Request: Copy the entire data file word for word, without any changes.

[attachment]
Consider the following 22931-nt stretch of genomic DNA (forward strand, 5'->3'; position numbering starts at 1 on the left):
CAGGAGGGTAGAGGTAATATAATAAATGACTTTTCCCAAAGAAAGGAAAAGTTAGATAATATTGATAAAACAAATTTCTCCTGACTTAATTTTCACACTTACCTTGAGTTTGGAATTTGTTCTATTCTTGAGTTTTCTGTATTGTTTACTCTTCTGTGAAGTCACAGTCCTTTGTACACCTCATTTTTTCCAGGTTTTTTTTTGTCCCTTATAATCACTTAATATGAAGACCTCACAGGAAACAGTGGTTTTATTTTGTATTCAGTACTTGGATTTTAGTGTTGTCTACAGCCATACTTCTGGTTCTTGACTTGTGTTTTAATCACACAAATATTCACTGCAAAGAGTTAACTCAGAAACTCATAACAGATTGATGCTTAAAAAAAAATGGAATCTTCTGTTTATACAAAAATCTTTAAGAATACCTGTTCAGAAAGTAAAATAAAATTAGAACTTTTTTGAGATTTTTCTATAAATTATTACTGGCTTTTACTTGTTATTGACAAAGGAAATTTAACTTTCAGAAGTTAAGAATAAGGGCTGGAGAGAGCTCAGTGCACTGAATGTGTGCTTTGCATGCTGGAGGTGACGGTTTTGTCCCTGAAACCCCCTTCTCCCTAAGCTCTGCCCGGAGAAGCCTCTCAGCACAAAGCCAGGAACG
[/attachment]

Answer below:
Consider the following 22931-nt stretch of genomic DNA (forward strand, 5'->3'; position numbering starts at 1 on the left):
CAGGAGGGTAGAGGTAATATAATAAATGACTTTTCCCAAAGAAAGGAAAAGTTAGATAATATTGATAAAACAAATTTCTCCTGACTTAATTTTCACACTTACCTTGAGTTTGGAATTTGTTCTATTCTTGAGTTTTCTGTATTGTTTACTCTTCTGTGAAGTCACAGTCCTTTGTACACCTCATTTTTTCCAGGTTTTTTTTTGTCCCTTATAATCACTTAATATGAAGACCTCACAGGAAACAGTGGTTTTATTTTGTATTCAGTACTTGGATTTTAGTGTTGTCTACAGCCATACTTCTGGTTCTTGACTTGTGTTTTAATCACACAAATATTCACTGCAAAGAGTTAACTCAGAAACTCATAACAGATTGATGCTTAAAAAAAAATGGAATCTTCTGTTTATACAAAAATCTTTAAGAATACCTGTTCAGAAAGTAAAATAAAATTAGAACTTTTTTGAGATTTTTCTATAAATTATTACTGGCTTTTACTTGTTATTGACAAAGGAAATTTAACTTTCAGAAGTTAAGAATAAGGGCTGGAGAGAGCTCAGTGCACTGAATGTGTGCTTTGCATGCTGGAGGTGACGGTTTTGTCCCTGAAACCCCCTTCTCCCTAAGCTCTGCCCGGAGAAGCCTCTCAGCACAAAGCCAGGAACG